Israel’s role in wider conflict in the middle east is often overlooked. Recently, it attacked Damascus airport, a part of Syria’s civilian infrastructure. This was not an isolated incident, as the Jerusalem Post explains:
Over the years, Israel has carried out thousands of strikes in Syria and beyond its borders by land, sea and air – and also used cyberkinetic attacks, according to foreign reports – to prevent Iran from achieving regional hegemony and becoming a nuclear state. Over the 13 years of Mabam, Israel’s targets have included weapons convoys and shipments and military infrastructure, including advanced weaponry and personnel. The campaign was not limited to Syria but extended to Iraq and Yemen, according to foreign reports.
A newly announced strategy in its conflict with Iran, and what it deems as Iranian proxies, talks of attacking the head of the Iranian ‘octopus’ rather than its tentacles. The new ‘Octopus strategy’ seems to be really a continuation of the – war between the wars – ‘Mabam strategy’, intervening in conflicts in Syria, Iraq and Yemen to strike what it identifies as Iranian aligned forces or assets. In this article, I sketch out what we might call tentacles of an ‘Israeli octopus’, largely in relation to the role it has been playing in the international struggle for control and influence over strategically located Yemen.
Yemen, of course, has resources such as oil to exploit and competition for access to those resources has obviously been a factor driving the war there (for example, France and the United Arab Emirates (UAE) stand to profit from Total’s Balhaf oil installations). More importantly though, its proximity to major world shipping routes means world powers vie to gain a hand there. After the construction of the Suez canal, the Bab-al-Mandeb (Gate of Tears) straits at the southern entrance to the Red Sea gained in geostrategic significance. It had become a potential choke point on world trade, as the Israelis were to learn in the wars with the Arabs. In 1973 Yemen closed the straits, blocking shipping through the Red Sea to Israel.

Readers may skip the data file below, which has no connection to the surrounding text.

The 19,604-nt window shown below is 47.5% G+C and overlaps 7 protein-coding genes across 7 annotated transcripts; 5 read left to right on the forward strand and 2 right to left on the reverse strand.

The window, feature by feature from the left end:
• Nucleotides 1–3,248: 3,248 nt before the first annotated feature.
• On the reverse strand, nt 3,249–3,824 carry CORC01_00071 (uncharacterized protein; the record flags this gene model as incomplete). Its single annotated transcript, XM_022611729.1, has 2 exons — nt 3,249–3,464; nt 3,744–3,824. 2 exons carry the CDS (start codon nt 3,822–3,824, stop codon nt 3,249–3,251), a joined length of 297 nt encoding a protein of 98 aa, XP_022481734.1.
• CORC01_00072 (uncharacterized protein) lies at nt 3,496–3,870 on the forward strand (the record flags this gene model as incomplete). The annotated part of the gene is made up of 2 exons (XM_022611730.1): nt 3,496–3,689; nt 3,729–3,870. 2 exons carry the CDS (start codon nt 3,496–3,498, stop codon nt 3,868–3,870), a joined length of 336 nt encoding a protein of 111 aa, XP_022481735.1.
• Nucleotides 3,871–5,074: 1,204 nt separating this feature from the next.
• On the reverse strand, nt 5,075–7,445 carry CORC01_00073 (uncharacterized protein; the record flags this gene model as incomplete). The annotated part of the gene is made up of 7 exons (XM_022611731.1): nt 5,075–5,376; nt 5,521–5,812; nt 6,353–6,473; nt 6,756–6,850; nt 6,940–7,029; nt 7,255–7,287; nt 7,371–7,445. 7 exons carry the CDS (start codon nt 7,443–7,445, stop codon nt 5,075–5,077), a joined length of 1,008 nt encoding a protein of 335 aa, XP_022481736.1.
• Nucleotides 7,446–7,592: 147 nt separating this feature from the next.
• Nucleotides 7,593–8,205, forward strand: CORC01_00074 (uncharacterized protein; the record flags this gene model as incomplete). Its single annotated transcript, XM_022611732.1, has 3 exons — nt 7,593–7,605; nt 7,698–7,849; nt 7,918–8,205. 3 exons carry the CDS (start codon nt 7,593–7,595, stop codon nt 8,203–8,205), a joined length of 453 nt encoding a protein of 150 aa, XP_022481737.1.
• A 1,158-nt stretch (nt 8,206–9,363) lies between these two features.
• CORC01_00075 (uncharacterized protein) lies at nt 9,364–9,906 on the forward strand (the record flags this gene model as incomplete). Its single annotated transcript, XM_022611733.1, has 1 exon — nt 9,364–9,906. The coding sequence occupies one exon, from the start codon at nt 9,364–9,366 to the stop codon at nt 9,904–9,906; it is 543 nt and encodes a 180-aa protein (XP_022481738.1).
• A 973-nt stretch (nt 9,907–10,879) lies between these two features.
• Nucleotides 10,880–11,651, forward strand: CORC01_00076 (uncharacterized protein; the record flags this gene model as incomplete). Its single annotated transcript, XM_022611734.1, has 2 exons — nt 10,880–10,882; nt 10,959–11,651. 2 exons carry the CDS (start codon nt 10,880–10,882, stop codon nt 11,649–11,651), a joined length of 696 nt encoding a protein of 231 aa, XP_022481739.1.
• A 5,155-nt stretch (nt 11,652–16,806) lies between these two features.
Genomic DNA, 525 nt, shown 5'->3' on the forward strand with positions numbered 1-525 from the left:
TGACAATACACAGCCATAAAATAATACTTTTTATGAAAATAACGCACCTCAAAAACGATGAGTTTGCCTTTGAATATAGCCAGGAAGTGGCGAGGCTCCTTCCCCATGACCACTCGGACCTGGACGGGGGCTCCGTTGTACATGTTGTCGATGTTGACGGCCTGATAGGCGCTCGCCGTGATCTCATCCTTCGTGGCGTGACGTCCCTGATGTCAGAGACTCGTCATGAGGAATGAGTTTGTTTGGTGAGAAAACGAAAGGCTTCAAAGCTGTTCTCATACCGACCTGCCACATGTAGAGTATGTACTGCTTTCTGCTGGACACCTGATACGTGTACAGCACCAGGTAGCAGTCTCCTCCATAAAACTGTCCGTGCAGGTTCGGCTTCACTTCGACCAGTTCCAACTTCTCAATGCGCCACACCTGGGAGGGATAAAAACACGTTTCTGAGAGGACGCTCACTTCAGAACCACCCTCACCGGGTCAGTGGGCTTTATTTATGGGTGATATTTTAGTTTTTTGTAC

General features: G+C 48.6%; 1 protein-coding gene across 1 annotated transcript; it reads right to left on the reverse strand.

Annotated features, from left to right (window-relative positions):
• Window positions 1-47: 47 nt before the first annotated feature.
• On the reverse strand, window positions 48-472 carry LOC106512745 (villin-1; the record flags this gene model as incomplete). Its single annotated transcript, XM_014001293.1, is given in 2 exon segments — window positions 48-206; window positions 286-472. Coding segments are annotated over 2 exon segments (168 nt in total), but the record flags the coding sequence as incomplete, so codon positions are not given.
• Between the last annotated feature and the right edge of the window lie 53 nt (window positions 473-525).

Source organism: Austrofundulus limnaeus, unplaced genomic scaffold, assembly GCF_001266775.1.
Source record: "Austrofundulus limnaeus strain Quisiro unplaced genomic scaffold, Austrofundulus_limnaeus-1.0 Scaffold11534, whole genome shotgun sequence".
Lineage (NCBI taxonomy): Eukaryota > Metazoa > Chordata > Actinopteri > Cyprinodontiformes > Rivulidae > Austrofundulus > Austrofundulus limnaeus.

Having direct maritime access to the Red Sea from its southern port of Eilat on the Gulf of Aqaba and much economic interest in trade with the east, Israel’s strategic interest in the Red Sea is clear. It is known to use an Eritrean island in the Red Sea for electronic monitoring in the region. Its navy now patrol those waters south of Suez, including its most potent missile subs. Long concerned that its enemies should not control the Bab-al-Mandeb, it has pledged to join military action if the straits are closed again. The Israeli Defence Force makes no secret that it considers Yemen a threat and it deploys its military intel capabilities to monitor ‘the houthis’.
The Israeli enemy sees Yemen as a threat to it, explained the National Salvation Government Information Minister Dhaifalla Al-Shami, “especially in its strategic location, so it has worked to find a foothold in Yemen through the UAE’s role.(Middle East Monitor)
When reports of the, previously planned, installation by the Emiratis of a runway and military infrastructure on Yemen’s Mayyun (or Perim) island in the straits became public, pro-Iranian media sources were quick to suggest the likely involvement of Israel alongside the US and UAE. By 2019 the Red Sea had become a theatre of conflict in the shadow war between Israel and Iran, involving seizures and attacks on commercial shipping interests. A pretext Israel cites for its involvement in the area is the threat of Iranian drones or missiles being fired from Yemen. That the Yemeni armed forces have their own technical capabilities independently of Iran often seems to be condescendingly overlooked in western commentaries.
Of course, Washington, London and Paris have their own geostrategic interests in the region, working closely with their allies in Riyadh, Abu Dhabi and Tel Aviv they don’t wish to see forces that maintain their independence of the centres of global capital, in control the Yemeni coast. The Chinese also have a presence in the contested region with a base on the other side of the straits, in Djibouti.
During the cold war period the Port of Aden in the south of Yemen was an important centre of global commerce. After gaining independence from the British in 1967 South Yemen became loosely aligned with the Soviet bloc. The two separate states of the Islamic North (governed from Sana’a) and the Marxist South (Aden) unified to become the Republic of Yemen only in 1990. Access to the southern coast is strategically desirable as oil from the Arabian peninsula can be shipped on routes that avoid vulnerable passage through the straits of Hormuz or the Bab-al-Mandeb. As an expansionist regional player the UAE, now advances its interests in the south, caring little for the integrity of the Yemeni state. It has been a major player in the coalition attacking Yemen from 2015.